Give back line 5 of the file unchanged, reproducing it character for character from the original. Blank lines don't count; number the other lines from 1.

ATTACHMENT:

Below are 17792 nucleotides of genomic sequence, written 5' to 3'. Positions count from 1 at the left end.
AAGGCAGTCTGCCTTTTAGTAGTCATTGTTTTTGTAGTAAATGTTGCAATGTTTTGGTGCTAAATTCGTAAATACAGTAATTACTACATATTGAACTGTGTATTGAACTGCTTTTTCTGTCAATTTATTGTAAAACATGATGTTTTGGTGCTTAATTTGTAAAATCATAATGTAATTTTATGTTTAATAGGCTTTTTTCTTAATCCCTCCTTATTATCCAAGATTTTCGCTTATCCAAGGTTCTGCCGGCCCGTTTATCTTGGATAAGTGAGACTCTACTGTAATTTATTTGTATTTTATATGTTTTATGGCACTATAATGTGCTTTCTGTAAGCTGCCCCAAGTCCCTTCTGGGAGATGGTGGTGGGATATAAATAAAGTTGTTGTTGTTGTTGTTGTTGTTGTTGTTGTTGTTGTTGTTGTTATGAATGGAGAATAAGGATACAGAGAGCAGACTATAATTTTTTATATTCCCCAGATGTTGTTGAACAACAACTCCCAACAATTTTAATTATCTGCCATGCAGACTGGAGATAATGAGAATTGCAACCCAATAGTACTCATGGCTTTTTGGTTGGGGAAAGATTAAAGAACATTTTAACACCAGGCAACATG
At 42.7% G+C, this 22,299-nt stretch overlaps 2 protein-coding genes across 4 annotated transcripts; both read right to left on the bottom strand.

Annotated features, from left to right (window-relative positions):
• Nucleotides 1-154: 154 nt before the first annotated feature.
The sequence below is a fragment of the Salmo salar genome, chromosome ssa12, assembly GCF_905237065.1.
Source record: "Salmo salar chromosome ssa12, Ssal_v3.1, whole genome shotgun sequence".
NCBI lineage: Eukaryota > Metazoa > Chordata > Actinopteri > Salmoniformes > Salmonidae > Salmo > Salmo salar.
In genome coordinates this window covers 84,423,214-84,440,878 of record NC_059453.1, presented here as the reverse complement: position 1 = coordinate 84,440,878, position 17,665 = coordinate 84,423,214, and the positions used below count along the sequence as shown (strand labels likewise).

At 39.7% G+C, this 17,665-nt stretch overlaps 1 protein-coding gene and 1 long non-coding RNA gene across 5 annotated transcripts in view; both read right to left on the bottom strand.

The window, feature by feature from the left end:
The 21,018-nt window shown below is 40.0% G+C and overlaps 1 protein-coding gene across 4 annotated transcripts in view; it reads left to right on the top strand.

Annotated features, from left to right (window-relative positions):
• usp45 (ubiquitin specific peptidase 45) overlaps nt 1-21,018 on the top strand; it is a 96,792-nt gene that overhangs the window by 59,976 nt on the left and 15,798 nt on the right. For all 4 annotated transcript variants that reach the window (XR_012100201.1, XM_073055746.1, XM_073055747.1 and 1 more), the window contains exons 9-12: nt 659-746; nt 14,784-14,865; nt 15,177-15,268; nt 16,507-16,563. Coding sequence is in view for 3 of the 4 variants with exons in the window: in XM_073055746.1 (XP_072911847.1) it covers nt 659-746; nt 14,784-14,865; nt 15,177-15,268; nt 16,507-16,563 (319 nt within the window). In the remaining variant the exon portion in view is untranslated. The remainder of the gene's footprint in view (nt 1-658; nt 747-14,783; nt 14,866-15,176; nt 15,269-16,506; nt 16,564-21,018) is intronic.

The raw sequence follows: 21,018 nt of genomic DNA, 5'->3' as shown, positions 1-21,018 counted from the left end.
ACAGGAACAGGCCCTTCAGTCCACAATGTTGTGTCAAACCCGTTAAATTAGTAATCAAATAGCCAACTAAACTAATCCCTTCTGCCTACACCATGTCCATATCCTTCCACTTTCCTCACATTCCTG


• Nucleotides 1-154: 154 nt before the first annotated feature.